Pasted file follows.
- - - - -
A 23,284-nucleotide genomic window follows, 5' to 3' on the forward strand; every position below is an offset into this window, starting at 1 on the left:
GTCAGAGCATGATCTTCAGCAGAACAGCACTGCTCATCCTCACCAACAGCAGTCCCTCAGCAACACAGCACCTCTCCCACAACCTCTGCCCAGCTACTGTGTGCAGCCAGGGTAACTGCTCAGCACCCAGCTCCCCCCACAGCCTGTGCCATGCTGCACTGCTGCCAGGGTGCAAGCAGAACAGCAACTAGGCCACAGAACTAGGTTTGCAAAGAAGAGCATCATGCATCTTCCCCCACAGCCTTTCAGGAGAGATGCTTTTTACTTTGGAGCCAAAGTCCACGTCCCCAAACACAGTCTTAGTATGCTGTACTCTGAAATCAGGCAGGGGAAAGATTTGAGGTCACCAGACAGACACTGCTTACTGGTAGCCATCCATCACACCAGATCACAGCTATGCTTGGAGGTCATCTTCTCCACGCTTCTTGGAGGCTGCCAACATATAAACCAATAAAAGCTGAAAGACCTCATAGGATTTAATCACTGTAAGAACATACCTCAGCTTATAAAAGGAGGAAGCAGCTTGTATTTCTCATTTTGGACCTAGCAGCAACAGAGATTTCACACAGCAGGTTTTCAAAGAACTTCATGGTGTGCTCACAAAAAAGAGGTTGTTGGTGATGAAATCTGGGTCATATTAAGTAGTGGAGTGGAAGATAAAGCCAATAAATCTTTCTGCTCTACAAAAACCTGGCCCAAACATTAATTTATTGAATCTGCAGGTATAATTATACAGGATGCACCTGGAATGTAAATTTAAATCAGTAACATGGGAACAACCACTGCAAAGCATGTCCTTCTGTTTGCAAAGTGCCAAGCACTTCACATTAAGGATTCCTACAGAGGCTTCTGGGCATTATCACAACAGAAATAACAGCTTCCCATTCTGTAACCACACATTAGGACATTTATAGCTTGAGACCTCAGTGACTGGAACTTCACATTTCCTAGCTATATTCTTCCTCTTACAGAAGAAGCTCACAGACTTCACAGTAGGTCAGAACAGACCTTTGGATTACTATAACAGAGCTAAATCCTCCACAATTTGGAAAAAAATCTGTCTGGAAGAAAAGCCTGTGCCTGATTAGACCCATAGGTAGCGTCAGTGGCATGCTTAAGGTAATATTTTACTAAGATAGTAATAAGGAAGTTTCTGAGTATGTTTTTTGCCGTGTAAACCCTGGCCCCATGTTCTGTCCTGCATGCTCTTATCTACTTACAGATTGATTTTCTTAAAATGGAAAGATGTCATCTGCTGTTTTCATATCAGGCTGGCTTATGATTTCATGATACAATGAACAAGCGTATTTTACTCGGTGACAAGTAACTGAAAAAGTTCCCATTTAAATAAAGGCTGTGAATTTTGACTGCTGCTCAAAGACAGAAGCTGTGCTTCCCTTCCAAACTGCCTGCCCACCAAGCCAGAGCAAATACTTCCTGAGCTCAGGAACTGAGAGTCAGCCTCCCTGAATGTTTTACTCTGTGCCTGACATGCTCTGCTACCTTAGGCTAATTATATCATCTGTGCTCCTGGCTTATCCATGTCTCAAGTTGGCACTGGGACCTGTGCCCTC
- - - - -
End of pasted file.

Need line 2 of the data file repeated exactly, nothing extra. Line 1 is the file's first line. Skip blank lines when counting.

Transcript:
GTCAGAGCATGATCTTCAGCAGAACAGCACTGCTCATCCTCACCAACAGCAGTCCCTCAGCAACACAGCACCTCTCCCACAACCTCTGCCCAGCTACTGTGTGCAGCCAGGGTAACTGCTCAGCACCCAGCTCCCCCCACAGCCTGTGCCATGCTGCACTGCTGCCAGGGTGCAAGCAGAACAGCAACTAGGCCACAGAACTAGGTTTGCAAAGAAGAGCATCATGCATCTTCCCCCACAGCCTTTCAGGAGAGATGCTTTTTACTTTGGAGCCAAAGTCCACGTCCCCAAACACAGTCTTAGTATGCTGTACTCTGAAATCAGGCAGGGGAAAGATTTGAGGTCACCAGACAGACACTGCTTACTGGTAGCCATCCATCACACCAGATCACAGCTATGCTTGGAGGTCATCTTCTCCACGCTTCTTGGAGGCTGCCAACATATAAACCAATAAAAGCTGAAAGACCTCATAGGATTTAATCACTGTAAGAACATACCTCAGCTTATAAAAGGAGGAAGCAGCTTGTATTTCTCATTTTGGACCTAGCAGCAACAGAGATTTCACACAGCAGGTTTTCAAAGAACTTCATGGTGTGCTCACAAAAAAGAGGTTGTTGGTGATGAAATCTGGGTCATATTAAGTAGTGGAGTGGAAGATAAAGCCAATAAATCTTTCTGCTCTACAAAAACCTGGCCCAAACATTAATTTATTGAATCTGCAGGTATAATTATACAGGATGCACCTGGAATGTAAATTTAAATCAGTAACATGGGAACAACCACTGCAAAGCATGTCCTTCTGTTTGCAAAGTGCCAAGCACTTCACATTAAGGATTCCTACAGAGGCTTCTGGGCATTATCACAACAGAAATAACAGCTTCCCATTCTGTAACCACACATTAGGACATTTATAGCTTGAGACCTCAGTGACTGGAACTTCACATTTCCTAGCTATATTCTTCCTCTTACAGAAGAAGCTCACAGACTTCACAGTAGGTCAGAACAGACCTTTGGATTACTATAACAGAGCTAAATCCTCCACAATTTGGAAAAAAATCTGTCTGGAAGAAAAGCCTGTGCCTGATTAGACCCATAGGTAGCGTCAGTGGCATGCTTAAGGTAATATTTTACTAAGATAGTAATAAGGAAGTTTCTGAGTATGTTTTTTGCCGTGTAAACCCTGGCCCCATGTTCTGTCCTGCATGCTCTTATCTACTTACAGATTGATTTTCTTAAAATGGAAAGATGTCATCTGCTGTTTTCATATCAGGCTGGCTTATGATTTCATGATACAATGAACAAGCGTATTTTACTCGGTGACAAGTAACTGAAAAAGTTCCCATTTAAATAAAGGCTGTGAATTTTGACTGCTGCTCAAAGACAGAAGCTGTGCTTCCCTTCCAAACTGCCTGCCCACCAAGCCAGAGCAAATACTTCCTGAGCTCAGGAACTGAGAGTCAGCCTCCCTGAATGTTTTACTCTGTGCCTGACATGCTCTGCTACCTTAGGCTAATTATATCATCTGTGCTCCTGGCTTATCCATGTCTCAAGTTGGCACTGGGACCTGTGCCCTC